Deliberate cyber-attacks by any foreign nation on vital computer networks in the United States may be considered an "act of war" that could be met by a full-blown military response, say officials in Washington.
The stern warning comes as the Pentagon hurries to complete a new policy blueprint on defending US transport, power and defence systems against enemies digitally insinuating themselves, with malicious intent, into the country's cyber-nervous system.
"A response to a cyber-incident or attack on the US would not necessarily be a cyber-response. All appropriate options would be on the table," said Pentagon spokesman Colonel Dave Lapan. A defence official told The Wall Street Journal: "If you shut down our power grid, maybe we will put a missile down one of your smokestacks."
The US Defense Department said that more than 100 foreign intelligence organisations have been trying to break into US networks. Some "already have the capacity to disrupt the country's information infrastructure," Deputy Defense Secretary William Lynn wrote last year in the journal Foreign Affairs.
The review is tied directly to a strategy statement on cyber-security issued by the White House last month. It said the US would "respond to hostile acts in cyberspace as we would to any other threat to our country." It added: "We reserve the right to use all necessary means – diplomatic, informational, military, and economic."
Awareness of the issue has spiked in recent weeks in the US, because of the high-profile problems suffered by Sony Corporation which last month briefly had to close down its PlayStation network after an intrusion by yet-to-be-identified hackers that put at risk the credit card information of about 70 million users.
Last week, public broadcasting body PBS revealed that its widely trusted news web page had been penetrated by hackers who left behind a false news story suggesting the late hip-hop entrepreneur, Tupac Shakur, whose murder in Los Angeles still mystifies detectives, is alive in New Zealand. The hackers said the attack was in retaliation for a PBS documentary that was mainly negative about WikiLeaks.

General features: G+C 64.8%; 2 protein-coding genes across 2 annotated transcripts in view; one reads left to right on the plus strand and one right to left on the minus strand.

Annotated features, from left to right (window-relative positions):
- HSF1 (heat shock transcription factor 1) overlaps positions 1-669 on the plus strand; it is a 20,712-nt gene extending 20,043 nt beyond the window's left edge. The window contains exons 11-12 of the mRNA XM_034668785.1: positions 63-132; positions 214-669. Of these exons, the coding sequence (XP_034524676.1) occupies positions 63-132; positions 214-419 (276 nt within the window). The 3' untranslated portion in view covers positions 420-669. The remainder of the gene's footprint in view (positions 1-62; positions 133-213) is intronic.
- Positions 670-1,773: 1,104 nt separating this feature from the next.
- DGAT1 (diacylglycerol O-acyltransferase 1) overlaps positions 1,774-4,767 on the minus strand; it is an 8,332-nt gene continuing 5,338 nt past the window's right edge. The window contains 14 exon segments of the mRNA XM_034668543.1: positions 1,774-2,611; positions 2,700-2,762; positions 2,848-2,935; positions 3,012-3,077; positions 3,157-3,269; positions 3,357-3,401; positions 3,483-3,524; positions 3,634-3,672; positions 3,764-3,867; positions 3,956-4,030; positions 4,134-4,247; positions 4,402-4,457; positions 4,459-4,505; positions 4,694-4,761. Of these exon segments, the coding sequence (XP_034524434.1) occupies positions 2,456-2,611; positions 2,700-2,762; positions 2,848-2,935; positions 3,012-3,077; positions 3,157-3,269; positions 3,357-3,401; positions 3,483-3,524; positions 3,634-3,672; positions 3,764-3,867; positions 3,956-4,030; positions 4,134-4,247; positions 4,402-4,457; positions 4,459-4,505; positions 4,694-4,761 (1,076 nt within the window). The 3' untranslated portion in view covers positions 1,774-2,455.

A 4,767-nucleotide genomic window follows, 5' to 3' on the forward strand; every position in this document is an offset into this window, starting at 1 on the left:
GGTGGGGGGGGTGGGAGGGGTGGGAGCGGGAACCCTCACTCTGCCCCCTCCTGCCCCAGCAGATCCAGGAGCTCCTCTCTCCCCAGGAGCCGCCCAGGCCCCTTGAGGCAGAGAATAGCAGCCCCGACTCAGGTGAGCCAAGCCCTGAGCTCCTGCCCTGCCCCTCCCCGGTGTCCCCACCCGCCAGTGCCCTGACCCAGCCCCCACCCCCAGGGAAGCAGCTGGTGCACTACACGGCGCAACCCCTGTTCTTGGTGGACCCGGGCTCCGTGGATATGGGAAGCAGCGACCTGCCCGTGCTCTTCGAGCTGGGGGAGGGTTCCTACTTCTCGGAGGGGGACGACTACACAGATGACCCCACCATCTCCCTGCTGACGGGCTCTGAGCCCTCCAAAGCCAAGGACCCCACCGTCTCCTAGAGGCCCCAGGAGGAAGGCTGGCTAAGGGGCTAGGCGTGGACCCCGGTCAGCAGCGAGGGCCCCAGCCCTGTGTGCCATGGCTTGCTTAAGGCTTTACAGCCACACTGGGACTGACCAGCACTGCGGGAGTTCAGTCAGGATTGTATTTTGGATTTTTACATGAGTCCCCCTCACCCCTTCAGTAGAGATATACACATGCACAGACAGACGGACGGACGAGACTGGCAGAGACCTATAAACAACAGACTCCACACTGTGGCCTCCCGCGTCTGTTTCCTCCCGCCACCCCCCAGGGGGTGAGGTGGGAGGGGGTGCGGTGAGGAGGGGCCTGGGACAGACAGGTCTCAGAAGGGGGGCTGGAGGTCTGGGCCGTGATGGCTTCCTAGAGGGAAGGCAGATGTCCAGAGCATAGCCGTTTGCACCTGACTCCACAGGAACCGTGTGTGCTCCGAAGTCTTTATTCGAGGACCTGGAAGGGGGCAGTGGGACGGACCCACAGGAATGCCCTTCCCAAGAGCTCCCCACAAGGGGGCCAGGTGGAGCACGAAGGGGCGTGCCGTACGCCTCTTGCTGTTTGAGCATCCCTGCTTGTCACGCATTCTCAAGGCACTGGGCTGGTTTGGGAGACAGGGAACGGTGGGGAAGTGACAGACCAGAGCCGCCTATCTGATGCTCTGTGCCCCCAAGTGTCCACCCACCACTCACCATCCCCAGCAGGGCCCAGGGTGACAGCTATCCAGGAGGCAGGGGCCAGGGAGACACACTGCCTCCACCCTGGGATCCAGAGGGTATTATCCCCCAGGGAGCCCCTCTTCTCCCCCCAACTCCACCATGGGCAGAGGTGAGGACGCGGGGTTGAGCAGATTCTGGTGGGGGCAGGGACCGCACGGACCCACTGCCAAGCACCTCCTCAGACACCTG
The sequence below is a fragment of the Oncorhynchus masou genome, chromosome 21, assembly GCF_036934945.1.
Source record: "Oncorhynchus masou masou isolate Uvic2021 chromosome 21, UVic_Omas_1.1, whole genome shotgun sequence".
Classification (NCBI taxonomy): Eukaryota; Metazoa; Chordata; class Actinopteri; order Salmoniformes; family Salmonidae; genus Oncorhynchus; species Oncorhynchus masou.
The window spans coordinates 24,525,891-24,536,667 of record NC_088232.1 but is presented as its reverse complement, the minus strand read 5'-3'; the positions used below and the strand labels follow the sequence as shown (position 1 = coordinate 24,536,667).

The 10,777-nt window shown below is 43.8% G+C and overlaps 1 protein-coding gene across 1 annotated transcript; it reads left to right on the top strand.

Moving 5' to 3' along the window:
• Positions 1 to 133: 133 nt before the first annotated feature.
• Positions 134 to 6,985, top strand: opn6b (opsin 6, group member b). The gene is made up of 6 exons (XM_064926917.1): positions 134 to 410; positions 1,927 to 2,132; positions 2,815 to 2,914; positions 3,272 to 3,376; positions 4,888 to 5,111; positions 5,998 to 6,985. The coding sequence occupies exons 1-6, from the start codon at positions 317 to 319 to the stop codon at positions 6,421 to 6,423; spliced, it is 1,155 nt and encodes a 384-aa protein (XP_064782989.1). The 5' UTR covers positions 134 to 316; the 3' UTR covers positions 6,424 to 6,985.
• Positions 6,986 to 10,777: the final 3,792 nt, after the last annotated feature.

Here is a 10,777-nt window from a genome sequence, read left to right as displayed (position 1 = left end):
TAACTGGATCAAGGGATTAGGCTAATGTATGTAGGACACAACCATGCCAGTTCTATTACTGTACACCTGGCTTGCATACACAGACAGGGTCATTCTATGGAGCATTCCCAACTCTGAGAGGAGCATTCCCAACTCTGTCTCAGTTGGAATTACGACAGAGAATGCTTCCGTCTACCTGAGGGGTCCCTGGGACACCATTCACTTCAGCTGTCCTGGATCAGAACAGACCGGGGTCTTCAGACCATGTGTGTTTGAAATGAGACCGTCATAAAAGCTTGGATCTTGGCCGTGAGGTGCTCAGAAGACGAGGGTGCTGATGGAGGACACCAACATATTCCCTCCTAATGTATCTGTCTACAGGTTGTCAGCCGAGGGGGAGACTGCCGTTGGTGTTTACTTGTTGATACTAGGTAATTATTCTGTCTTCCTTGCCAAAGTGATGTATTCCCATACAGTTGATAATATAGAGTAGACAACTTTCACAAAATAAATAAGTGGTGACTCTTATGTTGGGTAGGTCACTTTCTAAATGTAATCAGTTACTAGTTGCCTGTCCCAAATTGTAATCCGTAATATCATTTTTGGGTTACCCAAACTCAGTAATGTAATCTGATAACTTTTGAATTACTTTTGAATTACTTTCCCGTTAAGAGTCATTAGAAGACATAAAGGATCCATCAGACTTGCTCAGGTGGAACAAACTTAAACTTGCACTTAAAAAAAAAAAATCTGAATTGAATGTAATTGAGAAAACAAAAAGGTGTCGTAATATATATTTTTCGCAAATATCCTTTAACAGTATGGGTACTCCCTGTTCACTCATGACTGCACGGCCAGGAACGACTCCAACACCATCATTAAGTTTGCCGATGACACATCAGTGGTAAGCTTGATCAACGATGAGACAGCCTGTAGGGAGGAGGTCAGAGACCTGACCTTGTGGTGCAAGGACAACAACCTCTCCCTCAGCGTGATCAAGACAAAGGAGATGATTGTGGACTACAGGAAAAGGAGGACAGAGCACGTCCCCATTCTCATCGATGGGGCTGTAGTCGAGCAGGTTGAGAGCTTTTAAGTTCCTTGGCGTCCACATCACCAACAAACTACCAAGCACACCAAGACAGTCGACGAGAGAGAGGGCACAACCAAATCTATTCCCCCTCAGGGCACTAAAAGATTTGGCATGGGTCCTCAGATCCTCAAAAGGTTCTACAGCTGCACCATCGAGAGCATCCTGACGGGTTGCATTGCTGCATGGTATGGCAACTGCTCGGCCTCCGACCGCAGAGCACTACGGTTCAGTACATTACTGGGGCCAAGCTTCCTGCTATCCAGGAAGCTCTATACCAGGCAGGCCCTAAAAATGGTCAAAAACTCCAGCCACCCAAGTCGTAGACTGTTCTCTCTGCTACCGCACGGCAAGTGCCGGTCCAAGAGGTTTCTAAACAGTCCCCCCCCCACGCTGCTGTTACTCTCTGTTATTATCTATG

Then came the revelation a week ago that the computer brains of defence contractor Lockheed Martin had suffered a "tenacious" cyber-attack.
Lockheed said damage has been contained and it is working to restore access to its systems for employees. That Lockheed, which supplies weapons like the F-16 jet fighter to the US military, should be compromised rang alarm bells. But while there may be new urgency in Washington to confront cyber-threats, scepticism will linger over what solutions can be found. In the 1950s, the US could develop a credible nuclear deterrence framework because there would have been no doubt about the origin of incoming warheads. In cyber warfare, identifying the enemy is likely to be far more difficult.
When intruders briefly accessed a cyber network at US Central Command in 2008, the Pentagon scrambled to identify the culprits, though they suspected Russia. Investigators knew only that malicious software was introduced by a mobile flash-drive.
Who introduced the destructive Stuxnet software worm into Iran's nuclear centrifuge facilities last year has never been confirmed, though Tehran accused the US and Israel. At a conference yesterday, Michael Rake, the chief executive of British Telecom, advocated the negotiation of an international 'non-proliferation' treaty to counter a new cyber-arms race between nations.
The Pentagon policy document, parts of which will be made public, will not offer options for retaliation in the event that a cyber-attack comes from groups other than governments. It will make clear, meanwhile, that any move by the US to initiate the sabotage of systems of foreign governments will require prior presidential authorisation.